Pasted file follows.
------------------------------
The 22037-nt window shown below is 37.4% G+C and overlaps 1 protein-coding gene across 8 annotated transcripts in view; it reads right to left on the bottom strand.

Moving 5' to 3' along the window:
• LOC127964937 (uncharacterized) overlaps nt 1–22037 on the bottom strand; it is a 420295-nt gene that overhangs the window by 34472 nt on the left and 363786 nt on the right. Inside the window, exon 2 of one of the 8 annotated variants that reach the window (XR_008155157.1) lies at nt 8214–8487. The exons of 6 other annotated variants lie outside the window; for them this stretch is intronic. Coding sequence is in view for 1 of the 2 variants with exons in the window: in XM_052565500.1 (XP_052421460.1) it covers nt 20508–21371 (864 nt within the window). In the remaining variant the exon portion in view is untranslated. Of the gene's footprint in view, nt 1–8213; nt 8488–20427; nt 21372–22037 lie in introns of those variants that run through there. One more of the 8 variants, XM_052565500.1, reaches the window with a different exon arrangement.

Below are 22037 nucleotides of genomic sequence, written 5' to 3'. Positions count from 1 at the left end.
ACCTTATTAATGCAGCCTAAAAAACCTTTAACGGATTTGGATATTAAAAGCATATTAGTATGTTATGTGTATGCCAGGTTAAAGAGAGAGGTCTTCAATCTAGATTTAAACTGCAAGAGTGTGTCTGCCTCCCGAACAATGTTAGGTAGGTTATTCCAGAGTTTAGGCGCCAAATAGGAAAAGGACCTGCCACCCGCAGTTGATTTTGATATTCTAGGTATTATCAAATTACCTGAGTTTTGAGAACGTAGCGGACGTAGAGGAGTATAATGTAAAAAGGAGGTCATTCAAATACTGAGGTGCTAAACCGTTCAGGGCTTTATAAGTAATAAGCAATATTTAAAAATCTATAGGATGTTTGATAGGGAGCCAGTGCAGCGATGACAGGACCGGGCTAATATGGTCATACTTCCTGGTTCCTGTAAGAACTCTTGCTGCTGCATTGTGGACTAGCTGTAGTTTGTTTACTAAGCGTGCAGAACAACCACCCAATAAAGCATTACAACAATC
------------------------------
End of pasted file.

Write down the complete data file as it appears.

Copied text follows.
The 22037-nt window shown below is 37.4% G+C and overlaps 1 protein-coding gene across 8 annotated transcripts in view; it reads right to left on the bottom strand.

Moving 5' to 3' along the window:
• LOC127964937 (uncharacterized) overlaps nt 1–22037 on the bottom strand; it is a 420295-nt gene that overhangs the window by 34472 nt on the left and 363786 nt on the right. Inside the window, exon 2 of one of the 8 annotated variants that reach the window (XR_008155157.1) lies at nt 8214–8487. The exons of 6 other annotated variants lie outside the window; for them this stretch is intronic. Coding sequence is in view for 1 of the 2 variants with exons in the window: in XM_052565500.1 (XP_052421460.1) it covers nt 20508–21371 (864 nt within the window). In the remaining variant the exon portion in view is untranslated. Of the gene's footprint in view, nt 1–8213; nt 8488–20427; nt 21372–22037 lie in introns of those variants that run through there. One more of the 8 variants, XM_052565500.1, reaches the window with a different exon arrangement.

Below are 22037 nucleotides of genomic sequence, written 5' to 3'. Positions count from 1 at the left end.
ACCTTATTAATGCAGCCTAAAAAACCTTTAACGGATTTGGATATTAAAAGCATATTAGTATGTTATGTGTATGCCAGGTTAAAGAGAGAGGTCTTCAATCTAGATTTAAACTGCAAGAGTGTGTCTGCCTCCCGAACAATGTTAGGTAGGTTATTCCAGAGTTTAGGCGCCAAATAGGAAAAGGACCTGCCACCCGCAGTTGATTTTGATATTCTAGGTATTATCAAATTACCTGAGTTTTGAGAACGTAGCGGACGTAGAGGAGTATAATGTAAAAAGGAGGTCATTCAAATACTGAGGTGCTAAACCGTTCAGGGCTTTATAAGTAATAAGCAATATTTAAAAATCTATAGGATGTTTGATAGGGAGCCAGTGCAGCGATGACAGGACCGGGCTAATATGGTCATACTTCCTGGTTCCTGTAAGAACTCTTGCTGCTGCATTGTGGACTAGCTGTAGTTTGTTTACTAAGCGTGCAGAACAACCACCCAATAAAGCATTACAACAATC